The Singapore Mediation Lecture 2014 was delivered on 26 September 2014 by Mr. Brad Berenson, the Vice President and Senior Counsel for Litigation and Legal Policy of General Electric. The third lecture in this series, the Singapore Mediation Lecture is a result of a partnership between the Singapore Mediation Centre, the Singapore Management University School of Law and Harry Elias Partnership. Previous speakers were the former president of Singapore, Mr. S R Nathan (2012) and Lord Woolf (2013).
The title of the lecture was “The Mediation Imperative: Why Successful Companies Embrace Mediation”. I do not propose to reproduce the speech here. The speech will be published in the Asian Journal on Mediation in 2015. In the interim, the text of the speech can be accessed here.
In this entry, I would like to explore some of the points that Mr. Berenson brought up that might be of interest to those in the corporate arena who find themselves having to persuade their colleagues or clients to refer their matters to mediation.
Mr. Berenson essentially made a very strong case for General Electric’s use of mediation. From a cost perspective, this makes sense. Litigation is costly. There is, of course, the fees to contend with. This is par for the course. However, for every dollar that goes to legal fees is one dollar that won’t be ploughed back into the business. This affects the business as a commercial proposition and the losers at the end of the day will be the shareholders.
Apart from these pecuniary costs, there are also indirect costs. While litigation (and arbitration) is often extolled over mediation because it has a certainty of outcome, what is often uncertain is who will emerge the victor in the litigation altercation. Parties often lose control over the determination of the outcome, the locus of control residing in the counsel and judges. Litigation is often bad for business relationships and bad for the business’ reputation. Even when a party wins in court, this is not necessarily the same thing as a win for the business.
I was particularly struck by an example provided by Mr. Berenson where GE was the defendant and the plaintiff a former business partner. 10 years of litigation incurred legal fees of over $400K. At the end of the day, the plaintiff “won”, obtaining a judgment of $500K. This was 10% of the original claim of $5 million. Further, the legal fees could well have been used to fund a settlement agreement. While there was a technical victory, it was a Pyrrhic one. The plaintiff lost its business.
Sometimes, parties think that mediation will not work because negotiations had already been attempted by the parties and had not been successful. Mr. Berenson made the point that negotiations can fail for many reasons. It may be that the parties are unskilled in negotiation or may have had unrealistic expectations. Impasses could occur because parties are unwilling to share information or are not even willing to broach mediation. Negotiations can also fail, despite the best intention of the parties, because of cultural differences.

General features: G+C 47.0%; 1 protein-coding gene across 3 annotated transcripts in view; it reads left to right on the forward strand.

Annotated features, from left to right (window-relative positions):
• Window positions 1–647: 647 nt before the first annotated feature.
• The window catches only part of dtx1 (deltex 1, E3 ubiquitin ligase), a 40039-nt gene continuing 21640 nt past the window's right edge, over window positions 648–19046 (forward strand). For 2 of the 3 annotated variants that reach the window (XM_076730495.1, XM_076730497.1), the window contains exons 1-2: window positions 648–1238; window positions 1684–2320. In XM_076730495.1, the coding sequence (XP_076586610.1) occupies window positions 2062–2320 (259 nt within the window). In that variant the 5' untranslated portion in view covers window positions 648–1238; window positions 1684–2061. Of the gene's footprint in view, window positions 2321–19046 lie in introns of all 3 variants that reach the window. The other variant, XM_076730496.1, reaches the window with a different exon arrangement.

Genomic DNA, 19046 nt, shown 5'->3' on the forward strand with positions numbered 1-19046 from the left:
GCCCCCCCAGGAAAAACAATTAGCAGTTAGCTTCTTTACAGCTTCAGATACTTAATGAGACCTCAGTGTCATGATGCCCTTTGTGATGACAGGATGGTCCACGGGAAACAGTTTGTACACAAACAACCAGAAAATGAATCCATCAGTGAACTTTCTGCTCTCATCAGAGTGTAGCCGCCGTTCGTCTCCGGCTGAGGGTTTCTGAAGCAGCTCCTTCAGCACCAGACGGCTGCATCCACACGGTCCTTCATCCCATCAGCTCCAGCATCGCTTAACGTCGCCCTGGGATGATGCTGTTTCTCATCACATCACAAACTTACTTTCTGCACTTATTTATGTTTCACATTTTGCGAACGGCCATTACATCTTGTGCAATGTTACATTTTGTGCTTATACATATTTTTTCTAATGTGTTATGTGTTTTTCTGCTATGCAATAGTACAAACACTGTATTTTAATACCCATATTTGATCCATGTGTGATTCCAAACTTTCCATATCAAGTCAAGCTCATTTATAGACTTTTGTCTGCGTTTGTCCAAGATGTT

In these cases and more, mediation can assist. By introducing a new element i.e. the mediator into the system, the mediator can manage the sharing of information, get parties to explore creative and extra-legal solutions such that parties can break out of the win-lose mindset. A well trained mediator can also traverse the cultural gap that may be plaguing the negotiating parties. It should not be surprising, of course, that in today’s international business context, cultural differences are a very significant factor.
Mr. Berenson also asked the question, “Why not mediate?” There is very little downside to mediation. Mediation represents a very small cost and time commitment, relative to other forms of dispute resolution. It is certainly faster and cheaper than litigation and arbitration. By choosing to engage in mediation, you are signaling a willingness to find a solution and restore harmony to a situation of conflict. These are all signs of respect for a business partner with whom you might be having a problem with at the moment, but could potentially continue to do business with.
Even when mediation does not result in settlement, mediation can change the conflict situation by renewing dialogue, defining and refining the issues and new strategies and decisions can be engaged in depending on the information obtained at mediation.
At the end of the day, Mr. Berenson stated very strongly that General Electric could not afford not to use mediation. Mediation has contributed to the success and growth of General Electric and while internal customers and business partners were slow to initially take on mediation, there is not doubt that General Electric now embraces mediation as an early form of dispute resolution. I think many companies could stand to gain from General Electric’s example.